Iconic Numbers Game – Real Multiplication Tables

Iconic numbers are often misunderstood in our classes. For many of us iconic numbers are so obvious, so… well… iconic, that we don’t pay much conscious attention to them. We all know that a motorcycle has 2 wheels. Which might explain extra attention paid to 3-wheel trikes whenever they pass us by (not too often).

So why even care about iconic numbers. The short answer is they help children develop their number sense.

Why Iconic Numbers Games

Working with a group of numbers as a whole is a prerequisite for building our number system, which is based on groups of ten. Grouping smaller numbers and using iconic numbers for easy recognition provides a scaffold for working with tens, and of course for multiplication.

Also, it’s rather fun to try and find all times tables facts in more-or-less iconic form. You might become strangely addicted to this game. Just try to find an iconic 3*5. One of the excellent suggestions we received for it was “fingers and toes of a pirate”!

Math We Make in This Game

• Iconic groups of iconic numbers
• Artistic times tables
• Pictures of ourselves with iconic multiplication
BIG Math Concept

Iconic numbers, multiplication

BUZZ Words

• Group
• Multiplication
• Bonus word Unitizing is the ability to work with a group of numbers as a whole unit. Our number system is based on units of ten. Cards, dominoes and dice make it easy for players to unitize, because counters are organized in patterns. Iconic numbers help to unitize.

How to Play With Iconic Multiplication Tables

Look for iconic groups with the same quantity in each group. For example, the four seasons each has three months for an iconic 3*4.
Infants  – Put up examples on walls or create your own book with dots or stickers highlighting what you count. Photograph the baby holding iconic objects for more fun!

Toddlers – If the examples toddlers find aren’t quite iconic, accept them anyway. You can sort the collection into more and less iconic pictures later. The point is to find multiplication, not to argue whether cartoon hands always have four fingers.

Kids – Older kids can create more artistic multiplication tables in the same visual style. They can go on timed or competitive photo scavenger hunts, with challenges to find as many iconic multiplication examples at a museum or a park as they can.

Adults – It’s actually pretty hard to find examples past five. Some people find the activity strangely addictive. Maybe you can finally find a 3*5 for the Natural Math collection!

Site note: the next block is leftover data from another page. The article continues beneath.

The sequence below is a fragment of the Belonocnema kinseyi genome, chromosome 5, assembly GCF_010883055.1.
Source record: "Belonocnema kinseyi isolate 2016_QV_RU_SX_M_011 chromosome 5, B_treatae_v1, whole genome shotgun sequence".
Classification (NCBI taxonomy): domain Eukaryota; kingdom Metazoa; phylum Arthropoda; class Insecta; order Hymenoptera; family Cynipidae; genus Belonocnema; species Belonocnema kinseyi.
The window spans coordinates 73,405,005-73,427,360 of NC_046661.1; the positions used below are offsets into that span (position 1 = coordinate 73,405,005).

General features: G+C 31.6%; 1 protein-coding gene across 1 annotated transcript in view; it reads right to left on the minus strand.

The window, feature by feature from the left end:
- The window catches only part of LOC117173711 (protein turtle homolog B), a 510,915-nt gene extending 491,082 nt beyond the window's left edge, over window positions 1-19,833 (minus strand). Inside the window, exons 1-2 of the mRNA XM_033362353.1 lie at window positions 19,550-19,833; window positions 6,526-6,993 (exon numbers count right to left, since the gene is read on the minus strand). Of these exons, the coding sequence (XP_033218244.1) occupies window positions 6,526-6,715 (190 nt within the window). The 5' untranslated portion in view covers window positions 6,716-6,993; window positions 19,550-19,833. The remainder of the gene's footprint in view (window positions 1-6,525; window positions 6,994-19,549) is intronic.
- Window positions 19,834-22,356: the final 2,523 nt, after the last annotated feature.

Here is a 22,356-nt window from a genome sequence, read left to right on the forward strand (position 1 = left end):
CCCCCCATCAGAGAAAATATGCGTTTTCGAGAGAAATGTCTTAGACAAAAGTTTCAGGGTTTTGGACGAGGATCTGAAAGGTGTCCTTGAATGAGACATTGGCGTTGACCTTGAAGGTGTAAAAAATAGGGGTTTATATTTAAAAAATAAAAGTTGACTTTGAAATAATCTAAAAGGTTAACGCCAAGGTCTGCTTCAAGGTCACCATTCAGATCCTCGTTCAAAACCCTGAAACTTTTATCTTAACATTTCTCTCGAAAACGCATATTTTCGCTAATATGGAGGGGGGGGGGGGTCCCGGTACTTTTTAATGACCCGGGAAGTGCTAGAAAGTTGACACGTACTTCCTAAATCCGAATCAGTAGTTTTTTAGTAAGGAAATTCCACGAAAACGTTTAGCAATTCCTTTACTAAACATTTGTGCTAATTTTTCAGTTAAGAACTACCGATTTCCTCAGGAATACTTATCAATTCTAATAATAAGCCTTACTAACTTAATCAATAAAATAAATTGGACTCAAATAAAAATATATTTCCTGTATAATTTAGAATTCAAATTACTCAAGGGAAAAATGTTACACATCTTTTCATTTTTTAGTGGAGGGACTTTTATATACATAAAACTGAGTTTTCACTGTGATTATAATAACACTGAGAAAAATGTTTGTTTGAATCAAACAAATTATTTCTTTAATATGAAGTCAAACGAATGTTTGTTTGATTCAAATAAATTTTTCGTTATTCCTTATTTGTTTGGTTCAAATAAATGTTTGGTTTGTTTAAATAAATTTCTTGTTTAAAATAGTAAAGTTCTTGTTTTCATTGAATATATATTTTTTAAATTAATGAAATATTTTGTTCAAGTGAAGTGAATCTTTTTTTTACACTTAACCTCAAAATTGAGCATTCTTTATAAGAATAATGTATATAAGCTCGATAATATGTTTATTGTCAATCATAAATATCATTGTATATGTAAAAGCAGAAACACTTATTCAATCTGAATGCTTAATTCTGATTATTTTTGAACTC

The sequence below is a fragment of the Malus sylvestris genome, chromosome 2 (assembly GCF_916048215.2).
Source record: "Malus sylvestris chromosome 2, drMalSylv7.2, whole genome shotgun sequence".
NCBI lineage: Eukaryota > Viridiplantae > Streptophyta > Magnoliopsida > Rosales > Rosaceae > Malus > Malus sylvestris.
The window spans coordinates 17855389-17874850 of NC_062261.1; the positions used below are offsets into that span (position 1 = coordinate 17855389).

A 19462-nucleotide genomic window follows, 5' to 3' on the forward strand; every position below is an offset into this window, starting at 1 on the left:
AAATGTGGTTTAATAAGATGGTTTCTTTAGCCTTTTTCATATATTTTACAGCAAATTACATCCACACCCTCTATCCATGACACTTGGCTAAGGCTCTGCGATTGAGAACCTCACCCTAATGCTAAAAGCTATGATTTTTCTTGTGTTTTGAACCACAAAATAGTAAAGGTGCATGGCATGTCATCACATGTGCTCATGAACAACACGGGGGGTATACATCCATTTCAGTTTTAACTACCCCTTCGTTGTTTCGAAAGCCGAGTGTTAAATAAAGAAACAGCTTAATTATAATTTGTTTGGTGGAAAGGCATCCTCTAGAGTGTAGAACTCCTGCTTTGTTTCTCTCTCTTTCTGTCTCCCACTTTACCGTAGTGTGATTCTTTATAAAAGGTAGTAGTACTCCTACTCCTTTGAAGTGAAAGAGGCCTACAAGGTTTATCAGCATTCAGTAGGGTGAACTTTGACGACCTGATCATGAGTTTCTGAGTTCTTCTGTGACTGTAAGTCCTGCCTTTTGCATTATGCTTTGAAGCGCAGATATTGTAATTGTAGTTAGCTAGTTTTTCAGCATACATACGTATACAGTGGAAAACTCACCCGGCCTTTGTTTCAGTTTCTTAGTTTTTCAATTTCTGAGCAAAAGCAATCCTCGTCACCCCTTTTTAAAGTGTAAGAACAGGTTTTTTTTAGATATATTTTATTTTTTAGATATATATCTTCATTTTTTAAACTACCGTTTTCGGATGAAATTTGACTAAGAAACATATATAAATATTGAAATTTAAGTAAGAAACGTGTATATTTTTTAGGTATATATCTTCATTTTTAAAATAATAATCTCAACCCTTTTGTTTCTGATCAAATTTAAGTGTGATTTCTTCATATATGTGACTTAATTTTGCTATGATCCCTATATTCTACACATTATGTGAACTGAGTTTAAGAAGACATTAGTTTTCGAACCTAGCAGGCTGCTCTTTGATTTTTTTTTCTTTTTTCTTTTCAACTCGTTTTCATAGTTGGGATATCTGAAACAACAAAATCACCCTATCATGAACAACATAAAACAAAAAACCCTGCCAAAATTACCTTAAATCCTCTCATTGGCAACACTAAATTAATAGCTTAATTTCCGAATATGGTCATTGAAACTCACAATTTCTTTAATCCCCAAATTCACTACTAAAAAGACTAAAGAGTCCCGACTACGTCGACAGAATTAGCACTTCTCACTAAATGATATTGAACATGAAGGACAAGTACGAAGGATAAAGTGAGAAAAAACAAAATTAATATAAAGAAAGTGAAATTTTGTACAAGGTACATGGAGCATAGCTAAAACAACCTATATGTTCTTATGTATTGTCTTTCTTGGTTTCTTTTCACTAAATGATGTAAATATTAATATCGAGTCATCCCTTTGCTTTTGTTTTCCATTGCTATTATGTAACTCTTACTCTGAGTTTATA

Other Ways to Play with Multiplication Tables

• Story ideas: Multiplication stories often have to do with equal sharing. There are a lot of stories about fingers (iconic five), for babies. Psychology and biology have scientific tales based on their taxonomies, such as the 16 Meyers-Briggs personality types or the 4 dominant-recessive trait combinations.
• Can you find iconic addition and other operations? It’s harder than finding multiplication! Example: in Yelena’s family, it’s 2 adults + 1 child = 3 family members (you can find this on car stickers).
• Some kids like to relax the iconic requirement and make times tables out of their favorite object, grouped many times, such as 2, 3, 4, 5 evening primrose flowers for multiplication by 4. This is easier to do and still fun.
• Put your iconic numbers into a mirror book for instant iconic multiplication!

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4 comments on “Iconic Numbers Game – Real Multiplication Tables”
1. Claudia says:

Hi Yelena, I’m trying to explain iconic numbers to my 3 year old but I’m struggling a bit with the concept myself. Can you please give a few more examples of iconic numbers. Thanks very much.

• Yelena says:

Hi Claudia, I love fairy tales and myths, so I’m going to use that for examples. How many wishes do genies usually grant? How many dwarfs lived in the small house in the woods? How many muses were there in Greek mythology? How many days did evil Ursula give Ariel to walk on land? It’s fun to build collections like that as you read the stories or watch the cartoons or movies. Perhaps your 3-year old is more into trains (mine was when he was that age). Let’s see what numbers can we find – how many chimneys does Thomas the Train have? How many wheels? How many wheels are on the coal box car? Building collections like this with objects and stories you and your child love is a lovely and meaningful activity.

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